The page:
Posies restyled the top of the bedrails and built a new fuel tank.
Inside the cab, the paint is contrasted by buttercream leather upholstery and carpeting. Posies kept a few original Kaiser pieces, but restyled the original dash. A custom subdash was constructed using magnetically closing panels to hide the controls, including those for the Vintage Air A/C system. Rich Perez of RP Interiors in Horseheads, New York, handled all of the beautiful upholstery.
A Walter Prosper Designs air cleaner tops the thoroughly polished ZZ5 crate small-block engine. The TH700-R4 transmission was built by Del-Trans specifically for this unusual project. At the rearend, 3.73:1 gears pack a Currie 9-inch.
The Kaiser frame has been strengthened with crossmembers and vertical trusses. Independent suspension from Fatman Fabrications was mounted in front. Posies Super Slide springs were added to the rear and RideTech airbags were installed to drop both ends.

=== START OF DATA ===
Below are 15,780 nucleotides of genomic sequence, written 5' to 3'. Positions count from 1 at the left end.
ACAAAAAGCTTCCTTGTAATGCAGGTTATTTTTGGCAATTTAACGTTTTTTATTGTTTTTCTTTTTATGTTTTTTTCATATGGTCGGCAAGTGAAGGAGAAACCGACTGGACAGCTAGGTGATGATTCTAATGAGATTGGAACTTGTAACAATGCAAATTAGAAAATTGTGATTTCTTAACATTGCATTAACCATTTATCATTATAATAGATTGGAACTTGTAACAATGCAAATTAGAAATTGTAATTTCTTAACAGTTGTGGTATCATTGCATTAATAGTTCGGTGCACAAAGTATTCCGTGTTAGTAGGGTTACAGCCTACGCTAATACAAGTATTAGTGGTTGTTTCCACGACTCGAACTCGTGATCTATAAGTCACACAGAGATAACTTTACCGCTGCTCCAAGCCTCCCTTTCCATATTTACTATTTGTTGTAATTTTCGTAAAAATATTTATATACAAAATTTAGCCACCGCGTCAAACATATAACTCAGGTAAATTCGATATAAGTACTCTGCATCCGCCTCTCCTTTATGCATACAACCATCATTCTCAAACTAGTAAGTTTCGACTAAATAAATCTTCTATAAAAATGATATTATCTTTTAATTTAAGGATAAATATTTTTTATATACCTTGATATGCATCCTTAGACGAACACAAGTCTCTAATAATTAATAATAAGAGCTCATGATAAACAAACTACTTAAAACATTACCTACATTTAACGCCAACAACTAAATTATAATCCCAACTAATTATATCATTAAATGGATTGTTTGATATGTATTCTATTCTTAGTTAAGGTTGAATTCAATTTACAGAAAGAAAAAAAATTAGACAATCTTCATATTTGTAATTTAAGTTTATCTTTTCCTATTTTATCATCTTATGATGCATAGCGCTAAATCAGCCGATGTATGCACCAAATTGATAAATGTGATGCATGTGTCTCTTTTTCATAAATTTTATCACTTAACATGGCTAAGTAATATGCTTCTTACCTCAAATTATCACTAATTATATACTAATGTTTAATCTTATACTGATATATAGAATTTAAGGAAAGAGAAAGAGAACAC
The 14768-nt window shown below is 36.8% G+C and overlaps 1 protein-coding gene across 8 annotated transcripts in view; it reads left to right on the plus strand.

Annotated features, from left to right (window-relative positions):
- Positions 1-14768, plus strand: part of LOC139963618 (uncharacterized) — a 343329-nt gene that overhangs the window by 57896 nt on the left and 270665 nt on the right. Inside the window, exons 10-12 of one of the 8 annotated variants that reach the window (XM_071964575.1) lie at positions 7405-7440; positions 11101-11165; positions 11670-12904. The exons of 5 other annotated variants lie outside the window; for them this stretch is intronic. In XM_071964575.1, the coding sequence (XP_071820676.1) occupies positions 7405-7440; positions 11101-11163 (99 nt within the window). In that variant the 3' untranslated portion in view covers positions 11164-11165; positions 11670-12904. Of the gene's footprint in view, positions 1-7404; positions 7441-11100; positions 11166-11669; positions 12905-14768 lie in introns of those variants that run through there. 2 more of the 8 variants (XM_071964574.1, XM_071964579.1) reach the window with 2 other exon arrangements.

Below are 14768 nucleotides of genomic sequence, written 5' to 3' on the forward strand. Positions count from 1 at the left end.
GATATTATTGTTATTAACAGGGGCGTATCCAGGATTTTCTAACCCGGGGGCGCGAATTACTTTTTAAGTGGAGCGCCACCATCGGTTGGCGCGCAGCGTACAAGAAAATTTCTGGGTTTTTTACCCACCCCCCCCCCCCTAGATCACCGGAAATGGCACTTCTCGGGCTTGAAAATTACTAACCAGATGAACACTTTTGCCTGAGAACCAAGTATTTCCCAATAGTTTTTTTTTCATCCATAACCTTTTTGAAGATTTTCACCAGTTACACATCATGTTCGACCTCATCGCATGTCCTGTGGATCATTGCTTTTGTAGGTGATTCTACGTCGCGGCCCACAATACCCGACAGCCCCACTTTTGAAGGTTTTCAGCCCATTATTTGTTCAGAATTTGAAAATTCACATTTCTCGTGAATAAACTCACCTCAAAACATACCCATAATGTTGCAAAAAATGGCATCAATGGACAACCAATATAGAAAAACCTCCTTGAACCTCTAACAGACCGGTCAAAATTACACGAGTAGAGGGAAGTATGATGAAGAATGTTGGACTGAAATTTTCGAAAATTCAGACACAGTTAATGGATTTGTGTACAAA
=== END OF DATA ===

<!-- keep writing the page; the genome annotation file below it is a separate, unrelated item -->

Understated paint would never stick to a phantom truck invented by “Madman” Muntz. The right color, obviously, is Cyber Green, taken from late-model VW Beetles. Everywhere there’s paint on this truck, that’s the color, expertly sprayed by Kasey Novinger at KC’s Collision Custom and Classic in Elizabethtown, Pennsylvania.
Once the bed was painted, it was treated to new stainless steel floor strips.
Although the three ’47 Kaiser Muntz pickups didn’t succeed in convincing Kaiser to enter the pickup truck market, they might’ve had more influence than we know. A few years later, the company built a concept luxury pickup from a ’54 Kaiser Special model. As far as we know, it has been restored and is still around. Kaiser Motors had already turned their attention to Willys Jeeps by the time Ford introduced the Ranchero, followed by the Chevy El Camino. And in 2012, Gary and Beth Maisel and Posies Rods and Customs have produced what might be the most luxurious luxury pickup of them all. Somewhere “Madman” Muntz is smiling.